Book Review by
There have been numerous points of contention among Southern Baptists over the past three centuries; but the eternal destination of human beings who die without accepting Christ has never been one of them. Understanding the necessity of salvation, however, is much different than having absolute assurance of being saved.
In his new book, “Stop Asking Jesus Into Your Heart: How to Know for Sure You Are Saved,” J.D. Greear, lead pastor of The Summit Church in Raleigh-Durham, N.C., tackles issues of assurance of salvation, issues he says are an “epidemic” within today’s church.
Greear places problems of assurance of salvation within two categories: lack of assurance and false assurance – the former affecting those who are saved but struggle with doubting their faith and the latter categorizing those who have not yet accepted Christ but falsely believe they have.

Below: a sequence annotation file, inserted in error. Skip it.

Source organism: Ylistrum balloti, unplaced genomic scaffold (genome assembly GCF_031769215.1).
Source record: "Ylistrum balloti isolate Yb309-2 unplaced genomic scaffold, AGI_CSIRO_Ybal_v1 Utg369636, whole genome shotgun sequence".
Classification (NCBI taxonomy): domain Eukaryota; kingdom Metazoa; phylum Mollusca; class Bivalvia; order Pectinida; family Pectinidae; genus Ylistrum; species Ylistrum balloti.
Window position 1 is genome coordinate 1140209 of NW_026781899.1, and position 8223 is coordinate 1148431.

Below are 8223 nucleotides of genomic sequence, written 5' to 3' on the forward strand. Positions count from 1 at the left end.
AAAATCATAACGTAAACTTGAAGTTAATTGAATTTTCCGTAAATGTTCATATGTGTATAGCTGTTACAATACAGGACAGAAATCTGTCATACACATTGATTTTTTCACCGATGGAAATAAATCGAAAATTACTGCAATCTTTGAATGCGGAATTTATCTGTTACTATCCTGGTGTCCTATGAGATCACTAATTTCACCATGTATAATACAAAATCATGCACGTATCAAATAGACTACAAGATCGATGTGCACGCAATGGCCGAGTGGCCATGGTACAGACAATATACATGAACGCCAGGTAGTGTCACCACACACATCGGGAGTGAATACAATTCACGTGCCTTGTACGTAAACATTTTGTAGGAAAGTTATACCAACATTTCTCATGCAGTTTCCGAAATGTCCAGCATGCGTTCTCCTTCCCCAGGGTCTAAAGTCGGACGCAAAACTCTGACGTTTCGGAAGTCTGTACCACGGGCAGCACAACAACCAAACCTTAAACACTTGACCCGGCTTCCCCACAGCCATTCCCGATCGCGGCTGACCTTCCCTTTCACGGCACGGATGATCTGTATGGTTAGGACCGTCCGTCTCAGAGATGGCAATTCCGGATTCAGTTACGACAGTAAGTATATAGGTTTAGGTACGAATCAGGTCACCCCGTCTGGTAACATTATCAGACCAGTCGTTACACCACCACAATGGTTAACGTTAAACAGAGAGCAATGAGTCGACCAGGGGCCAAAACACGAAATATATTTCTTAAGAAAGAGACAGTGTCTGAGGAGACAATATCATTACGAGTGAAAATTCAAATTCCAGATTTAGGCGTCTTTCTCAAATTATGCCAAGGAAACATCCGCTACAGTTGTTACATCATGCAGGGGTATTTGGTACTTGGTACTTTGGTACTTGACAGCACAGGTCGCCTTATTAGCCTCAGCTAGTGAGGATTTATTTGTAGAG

The author cedes that the book’s title is a loaded one and explains his reasoning behind it. Greear writes there is no inherent harm in what he calls the “gospel cliché,” the “evangelical shorthand” used by many evangelicals when they call for unbelievers to make an immediate decision for Christ and “ask Jesus into their hearts” in order to be saved. He says that it is neither heretical to “ask Jesus into your heart” or to press for a decision when sharing Christ with nonbelievers. The problem with the shorthand in reality, Greear writes, is that so many people, even those witnessing, rely more on the “Protestant ritual” of asking Christ into one’s heart, rather than the more biblical concept of gaining salvation through a “posture of repentance and faith that you begin in a moment and maintain for the rest of your life.”
Through eight chapters (and two appendixes), Greear aims to make the argument that assurance of salvation is not simply a luxury given to a select few, but an essential element of one’s salvation and personal relationship with Christ.
Greear states his goal for the reader at the end of the first chapter, writing, “My prayer is that by the time we’re done, you’ll know exactly where you stand with God.”